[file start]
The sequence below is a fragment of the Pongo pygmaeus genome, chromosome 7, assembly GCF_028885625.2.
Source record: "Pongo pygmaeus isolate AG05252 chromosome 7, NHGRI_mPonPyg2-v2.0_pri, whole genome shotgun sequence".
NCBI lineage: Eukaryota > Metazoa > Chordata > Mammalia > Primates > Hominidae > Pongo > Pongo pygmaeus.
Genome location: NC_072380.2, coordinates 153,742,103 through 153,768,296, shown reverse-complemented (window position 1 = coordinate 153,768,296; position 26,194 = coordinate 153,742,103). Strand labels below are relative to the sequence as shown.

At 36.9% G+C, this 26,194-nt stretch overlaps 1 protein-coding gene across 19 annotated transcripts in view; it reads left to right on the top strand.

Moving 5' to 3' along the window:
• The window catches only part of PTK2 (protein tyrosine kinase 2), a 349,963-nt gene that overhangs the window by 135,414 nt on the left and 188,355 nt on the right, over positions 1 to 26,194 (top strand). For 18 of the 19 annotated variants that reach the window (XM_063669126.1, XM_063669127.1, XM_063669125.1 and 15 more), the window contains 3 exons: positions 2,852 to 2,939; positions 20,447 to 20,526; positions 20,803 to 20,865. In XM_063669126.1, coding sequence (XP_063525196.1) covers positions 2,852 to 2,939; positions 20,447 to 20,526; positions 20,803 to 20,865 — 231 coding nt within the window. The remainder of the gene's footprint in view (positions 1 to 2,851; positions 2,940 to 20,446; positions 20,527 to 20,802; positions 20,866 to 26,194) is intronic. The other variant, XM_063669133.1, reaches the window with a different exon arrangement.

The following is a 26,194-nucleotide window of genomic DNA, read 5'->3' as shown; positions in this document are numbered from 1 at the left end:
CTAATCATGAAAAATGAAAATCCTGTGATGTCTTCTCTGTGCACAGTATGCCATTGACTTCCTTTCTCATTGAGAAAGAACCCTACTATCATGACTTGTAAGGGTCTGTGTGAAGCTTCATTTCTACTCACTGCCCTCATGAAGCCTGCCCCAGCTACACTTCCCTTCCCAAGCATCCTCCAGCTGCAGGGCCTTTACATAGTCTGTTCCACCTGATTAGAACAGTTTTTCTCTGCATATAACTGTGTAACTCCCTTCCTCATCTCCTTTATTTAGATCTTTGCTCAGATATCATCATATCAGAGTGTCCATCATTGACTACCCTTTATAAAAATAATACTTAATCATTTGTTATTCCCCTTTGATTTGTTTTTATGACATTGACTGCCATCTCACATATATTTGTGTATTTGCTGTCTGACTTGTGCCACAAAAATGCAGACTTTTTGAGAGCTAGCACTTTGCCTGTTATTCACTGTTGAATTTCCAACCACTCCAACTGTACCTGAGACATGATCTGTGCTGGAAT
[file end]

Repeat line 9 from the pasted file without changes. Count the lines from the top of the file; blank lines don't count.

CTAATCATGAAAAATGAAAATCCTGTGATGTCTTCTCTGTGCACAGTATGCCATTGACTTCCTTTCTCATTGAGAAAGAACCCTACTATCATGACTTGTAAGGGTCTGTGTGAAGCTTCATTTCTACTCACTGCCCTCATGAAGCCTGCCCCAGCTACACTTCCCTTCCCAAGCATCCTCCAGCTGCAGGGCCTTTACATAGTCTGTTCCACCTGATTAGAACAGTTTTTCTCTGCATATAACTGTGTAACTCCCTTCCTCATCTCCTTTATTTAGATCTTTGCTCAGATATCATCATATCAGAGTGTCCATCATTGACTACCCTTTATAAAAATAATACTTAATCATTTGTTATTCCCCTTTGATTTGTTTTTATGACATTGACTGCCATCTCACATATATTTGTGTATTTGCTGTCTGACTTGTGCCACAAAAATGCAGACTTTTTGAGAGCTAGCACTTTGCCTGTTATTCACTGTTGAATTTCCAACCACTCCAACTGTACCTGAGACATGATCTGTGCTGGAAT